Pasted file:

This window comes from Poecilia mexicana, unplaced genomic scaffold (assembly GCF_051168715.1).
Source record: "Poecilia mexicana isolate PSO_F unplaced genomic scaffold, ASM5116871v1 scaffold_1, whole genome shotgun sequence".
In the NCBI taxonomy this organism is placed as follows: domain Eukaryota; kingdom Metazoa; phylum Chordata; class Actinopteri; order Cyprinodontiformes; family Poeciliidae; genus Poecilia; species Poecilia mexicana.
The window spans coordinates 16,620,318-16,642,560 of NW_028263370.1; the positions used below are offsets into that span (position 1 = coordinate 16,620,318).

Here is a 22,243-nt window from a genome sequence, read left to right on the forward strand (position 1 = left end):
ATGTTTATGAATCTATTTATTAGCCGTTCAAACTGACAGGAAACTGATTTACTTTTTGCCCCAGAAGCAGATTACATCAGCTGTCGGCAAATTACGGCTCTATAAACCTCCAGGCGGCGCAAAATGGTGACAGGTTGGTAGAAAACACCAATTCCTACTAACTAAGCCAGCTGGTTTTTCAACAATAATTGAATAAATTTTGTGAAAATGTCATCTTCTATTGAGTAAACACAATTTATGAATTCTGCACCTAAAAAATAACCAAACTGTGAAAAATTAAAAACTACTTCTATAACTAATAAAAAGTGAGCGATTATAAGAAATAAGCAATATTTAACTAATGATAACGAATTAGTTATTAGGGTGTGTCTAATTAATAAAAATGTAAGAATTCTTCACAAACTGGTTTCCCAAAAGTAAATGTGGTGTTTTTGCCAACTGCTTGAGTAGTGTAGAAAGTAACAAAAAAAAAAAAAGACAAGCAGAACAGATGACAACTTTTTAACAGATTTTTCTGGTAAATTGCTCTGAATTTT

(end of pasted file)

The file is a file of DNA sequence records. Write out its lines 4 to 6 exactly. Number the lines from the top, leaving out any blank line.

The window spans coordinates 16,620,318-16,642,560 of NW_028263370.1; the positions used below are offsets into that span (position 1 = coordinate 16,620,318).

Here is a 22,243-nt window from a genome sequence, read left to right on the forward strand (position 1 = left end):
ATGTTTATGAATCTATTTATTAGCCGTTCAAACTGACAGGAAACTGATTTACTTTTTGCCCCAGAAGCAGATTACATCAGCTGTCGGCAAATTACGGCTCTATAAACCTCCAGGCGGCGCAAAATGGTGACAGGTTGGTAGAAAACACCAATTCCTACTAACTAAGCCAGCTGGTTTTTCAACAATAATTGAATAAATTTTGTGAAAATGTCATCTTCTATTGAGTAAACACAATTTATGAATTCTGCACCTAAAAAATAACCAAACTGTGAAAAATTAAAAACTACTTCTATAACTAATAAAAAGTGAGCGATTATAAGAAATAAGCAATATTTAACTAATGATAACGAATTAGTTATTAGGGTGTGTCTAATTAATAAAAATGTAAGAATTCTTCACAAACTGGTTTCCCAAAAGTAAATGTGGTGTTTTTGCCAACTGCTTGAGTAGTGTAGAAAGTAACAAAAAAAAAAAAAGACAAGCAGAACAGATGACAACTTTTTAACAGATTTTTCTGGTAAATTGCTCTGAATTTT